There are Deities of Sri Rama, Sita, Laksmana, Hanuman and Vibhisana here. It is said that Vibhisana, Ravana's brother, surrendered to Lord Rama at this place. A series of paintings inside the temple tells the story. In 1964 a cyclone wiped out everything in the surrounding area. The only thing left was the temple. It is located about 8 km from the southernmost tip of the island going toward Dhanushkodi.
This is the place where the bay meets the ocean. Pilgrims are supposed to bathe in the small lagoon here called Ratnakara. This is a place to offer sraddha to the ancestors. It is especially auspicious to bathe here in May.
Dhanushkodi is about 20 km southeast of Ramesvaram. It is said that Lord Ramacandra destroyed a small bridge with His bow here due to the request of Vibhisana.
Darbha Sayanam and Adi Jagannatha Temple
At Darbha Sayanam (Tirupallani, Pullanranyam) Sri Rama observed penance, lying on darbha grass here for three days. It is said that Adi Jagannatha appeared before Him, gave him the weapon called Divya Chapa, and blessed Him with success.
5 km south of Darbha Sayanam at Adi Setu is the Adi Jagannatha Temple. The Deity of Sri Visnu here is in a reclining posture on Sesa Naga. It is said that King Dasaratha, the father of Rama, came here to pray for a child, when all his wives were childless. Hindu couples still visit this temple to pray for children. The place where Lord Rama built His bridge is not far from here.
It is said that at the coastal town of Devi Patnam (Navapasanam) Lord Rama put nine stones standing upright in the shallow bay. They are supposed to represent the nine planets that He worshiped for success.
There are many pastime places connected with the Ramayana in the area. There is a temple near the bridge that you cross to enter Ramesvaram with a floating rock inside. When Lord Rama went to Lanka with the monkey army, they crossed the ocean on a bridge of floating rocks. Near this temple, close to the bridge, is Laksmana Tirtha and Rama Tirtha. Lord Rama is said to have bathed in these two tanks. Kodi Tirtha is supposed to be a spring that Lord Rama created by shooting an arrow into the ground. It is said that at Jata Tirtha, Sri Rama washed His hair to get rid of any sins that He might have incurred in the battle at Lanka.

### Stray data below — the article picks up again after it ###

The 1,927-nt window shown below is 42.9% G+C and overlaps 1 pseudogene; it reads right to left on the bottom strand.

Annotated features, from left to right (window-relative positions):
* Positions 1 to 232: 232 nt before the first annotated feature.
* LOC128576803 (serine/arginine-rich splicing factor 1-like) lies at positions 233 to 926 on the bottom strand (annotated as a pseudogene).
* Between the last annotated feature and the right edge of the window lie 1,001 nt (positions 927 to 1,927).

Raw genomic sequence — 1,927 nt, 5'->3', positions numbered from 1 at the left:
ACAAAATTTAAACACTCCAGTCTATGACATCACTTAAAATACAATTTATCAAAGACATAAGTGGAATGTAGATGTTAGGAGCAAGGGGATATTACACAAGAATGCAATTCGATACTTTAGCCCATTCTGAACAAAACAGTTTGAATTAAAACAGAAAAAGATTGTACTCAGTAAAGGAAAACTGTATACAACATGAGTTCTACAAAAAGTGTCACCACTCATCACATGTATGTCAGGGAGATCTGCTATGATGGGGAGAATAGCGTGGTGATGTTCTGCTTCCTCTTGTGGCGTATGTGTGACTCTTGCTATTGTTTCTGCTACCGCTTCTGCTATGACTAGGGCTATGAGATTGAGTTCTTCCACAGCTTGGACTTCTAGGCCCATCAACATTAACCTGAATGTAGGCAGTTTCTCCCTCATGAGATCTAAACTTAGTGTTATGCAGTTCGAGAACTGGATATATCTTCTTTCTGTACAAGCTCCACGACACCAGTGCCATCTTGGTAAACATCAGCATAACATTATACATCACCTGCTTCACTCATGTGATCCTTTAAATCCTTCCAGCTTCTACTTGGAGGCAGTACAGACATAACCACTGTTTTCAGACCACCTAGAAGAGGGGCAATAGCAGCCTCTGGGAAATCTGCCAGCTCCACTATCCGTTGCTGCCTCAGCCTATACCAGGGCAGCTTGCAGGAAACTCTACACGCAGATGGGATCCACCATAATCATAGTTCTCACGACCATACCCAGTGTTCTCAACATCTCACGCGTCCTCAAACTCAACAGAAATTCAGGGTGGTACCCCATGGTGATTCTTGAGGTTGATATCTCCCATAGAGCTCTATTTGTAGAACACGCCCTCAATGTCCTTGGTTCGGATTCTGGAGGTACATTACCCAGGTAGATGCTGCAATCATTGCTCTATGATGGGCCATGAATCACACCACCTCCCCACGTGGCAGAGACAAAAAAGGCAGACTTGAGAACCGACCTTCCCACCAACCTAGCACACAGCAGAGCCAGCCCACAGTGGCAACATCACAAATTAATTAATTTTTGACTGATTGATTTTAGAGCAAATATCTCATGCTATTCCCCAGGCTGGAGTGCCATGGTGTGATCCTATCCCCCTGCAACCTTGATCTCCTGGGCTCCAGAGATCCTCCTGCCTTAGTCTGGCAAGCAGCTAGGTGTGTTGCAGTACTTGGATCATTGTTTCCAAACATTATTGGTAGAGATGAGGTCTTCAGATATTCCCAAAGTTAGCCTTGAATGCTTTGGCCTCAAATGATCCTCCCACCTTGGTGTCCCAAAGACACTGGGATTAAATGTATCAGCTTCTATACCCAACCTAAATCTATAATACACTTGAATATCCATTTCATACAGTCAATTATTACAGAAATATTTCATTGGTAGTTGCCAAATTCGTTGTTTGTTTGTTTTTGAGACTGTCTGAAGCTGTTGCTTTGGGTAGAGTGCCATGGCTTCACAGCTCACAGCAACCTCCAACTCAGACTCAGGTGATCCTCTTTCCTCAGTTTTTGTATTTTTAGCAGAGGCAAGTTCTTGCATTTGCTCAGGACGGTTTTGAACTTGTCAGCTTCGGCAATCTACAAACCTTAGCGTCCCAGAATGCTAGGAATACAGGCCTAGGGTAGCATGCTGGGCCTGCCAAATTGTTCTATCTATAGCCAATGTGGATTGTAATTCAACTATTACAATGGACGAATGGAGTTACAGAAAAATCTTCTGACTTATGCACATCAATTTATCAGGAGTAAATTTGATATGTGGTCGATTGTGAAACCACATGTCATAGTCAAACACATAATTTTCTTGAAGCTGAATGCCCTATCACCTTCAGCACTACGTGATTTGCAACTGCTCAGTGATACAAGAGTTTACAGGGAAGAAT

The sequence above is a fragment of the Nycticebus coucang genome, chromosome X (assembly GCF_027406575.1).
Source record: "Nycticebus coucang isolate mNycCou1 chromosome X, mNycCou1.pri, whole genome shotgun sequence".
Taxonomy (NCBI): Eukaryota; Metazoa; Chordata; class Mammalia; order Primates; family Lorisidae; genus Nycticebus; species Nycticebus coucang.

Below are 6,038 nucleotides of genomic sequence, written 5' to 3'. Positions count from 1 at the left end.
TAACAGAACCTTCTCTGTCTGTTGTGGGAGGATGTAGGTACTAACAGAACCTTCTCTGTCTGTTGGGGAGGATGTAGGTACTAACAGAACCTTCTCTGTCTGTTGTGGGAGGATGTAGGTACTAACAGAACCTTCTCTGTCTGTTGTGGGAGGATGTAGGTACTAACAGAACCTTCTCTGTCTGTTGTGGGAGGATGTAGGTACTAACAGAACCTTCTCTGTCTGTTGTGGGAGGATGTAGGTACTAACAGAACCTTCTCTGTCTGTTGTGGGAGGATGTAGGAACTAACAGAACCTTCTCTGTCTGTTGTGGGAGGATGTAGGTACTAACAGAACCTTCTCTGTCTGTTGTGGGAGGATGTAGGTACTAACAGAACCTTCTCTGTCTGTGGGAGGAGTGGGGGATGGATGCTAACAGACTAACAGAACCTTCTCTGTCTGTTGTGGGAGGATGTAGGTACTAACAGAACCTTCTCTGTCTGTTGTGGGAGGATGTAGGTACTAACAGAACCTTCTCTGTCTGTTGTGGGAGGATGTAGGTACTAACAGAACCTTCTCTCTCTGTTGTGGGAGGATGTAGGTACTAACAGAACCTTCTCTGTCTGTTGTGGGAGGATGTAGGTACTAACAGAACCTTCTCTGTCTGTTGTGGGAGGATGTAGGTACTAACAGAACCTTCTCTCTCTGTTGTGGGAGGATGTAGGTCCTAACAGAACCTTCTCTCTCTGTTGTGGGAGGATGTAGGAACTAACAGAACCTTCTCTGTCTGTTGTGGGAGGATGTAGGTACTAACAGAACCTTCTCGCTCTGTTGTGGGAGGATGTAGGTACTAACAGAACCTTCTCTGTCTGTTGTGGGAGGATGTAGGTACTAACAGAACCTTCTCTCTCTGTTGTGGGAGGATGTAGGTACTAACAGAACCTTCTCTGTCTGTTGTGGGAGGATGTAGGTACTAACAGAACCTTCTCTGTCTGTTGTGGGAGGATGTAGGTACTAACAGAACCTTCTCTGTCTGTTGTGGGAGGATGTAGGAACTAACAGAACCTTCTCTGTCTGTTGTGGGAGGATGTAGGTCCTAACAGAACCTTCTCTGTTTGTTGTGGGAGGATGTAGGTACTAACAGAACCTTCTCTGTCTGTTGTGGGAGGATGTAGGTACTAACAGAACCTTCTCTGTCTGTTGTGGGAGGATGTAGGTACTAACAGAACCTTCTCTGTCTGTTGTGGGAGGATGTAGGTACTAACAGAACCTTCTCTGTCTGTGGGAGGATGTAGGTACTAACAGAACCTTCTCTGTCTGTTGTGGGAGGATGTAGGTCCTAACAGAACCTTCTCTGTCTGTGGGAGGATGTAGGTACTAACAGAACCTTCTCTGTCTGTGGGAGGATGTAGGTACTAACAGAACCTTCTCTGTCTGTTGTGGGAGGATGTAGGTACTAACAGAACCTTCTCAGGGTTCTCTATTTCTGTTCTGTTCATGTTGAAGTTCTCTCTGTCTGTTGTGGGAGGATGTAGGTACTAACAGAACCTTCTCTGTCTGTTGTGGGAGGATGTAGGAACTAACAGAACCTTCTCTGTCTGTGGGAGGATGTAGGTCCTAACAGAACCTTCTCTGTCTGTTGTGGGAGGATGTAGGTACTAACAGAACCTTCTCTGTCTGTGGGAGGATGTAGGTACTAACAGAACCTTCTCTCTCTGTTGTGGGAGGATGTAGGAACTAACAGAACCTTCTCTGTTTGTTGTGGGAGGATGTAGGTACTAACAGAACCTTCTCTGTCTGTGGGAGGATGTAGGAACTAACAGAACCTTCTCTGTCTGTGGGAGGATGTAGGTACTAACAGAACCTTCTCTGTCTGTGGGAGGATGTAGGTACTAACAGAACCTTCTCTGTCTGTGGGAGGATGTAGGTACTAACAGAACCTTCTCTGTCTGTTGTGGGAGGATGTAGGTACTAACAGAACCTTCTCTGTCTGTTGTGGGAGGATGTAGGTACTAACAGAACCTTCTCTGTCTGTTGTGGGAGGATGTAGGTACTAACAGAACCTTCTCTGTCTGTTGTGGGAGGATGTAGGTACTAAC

Hampi was once the capital of the powerful Vijayanagar empire, which for two centuries was one of the most powerful empires in Indian history. Vijayanagara means "the city of victory". It was considered at one time greater than Rome and "the best provided city in the world". At its height half a million people lived in the city, and the Vijayanagara empire had an army of over one million.
At this place Lord Rama first met Hanuman. It is also said to be the spot where Parvati (known as Hampi) met and married Lord Siva.
The town of Anegundi, about 5 km from Hampi, is situated on the north bank of the Tungabhadra River. Local people believe this to be the ancient place known as Kiskindha where Rama met Hanuman and Sugriva. By Hampi is also the Rsimukha Mountain mentioned in the Ramayana.
The ancient place, Kiskindha, was ruled by two monkey-chiefs, brothers Sugriva and Vali. After a quarrel with Vali, Sugriva along with Hanuman were driven out. They then went to stay at Matanga-parvata Hill. You can get a good view of the surrounding area from the top of this hill. While searching for Sita, who had been kidnapped by Ravana, Rama and Laksmana came south and met Sugriva and Hanuman. Rama killed Vali and restored the kingdom to Sugriva. While Hanuman went to search for Sita, it is said that Rama stayed at Malyavanta Hill, which is on the road to Kampili, about 6 km east of the Virupaksa temple. There is a Ranganatha temple there with a large Deity of Lord Rama.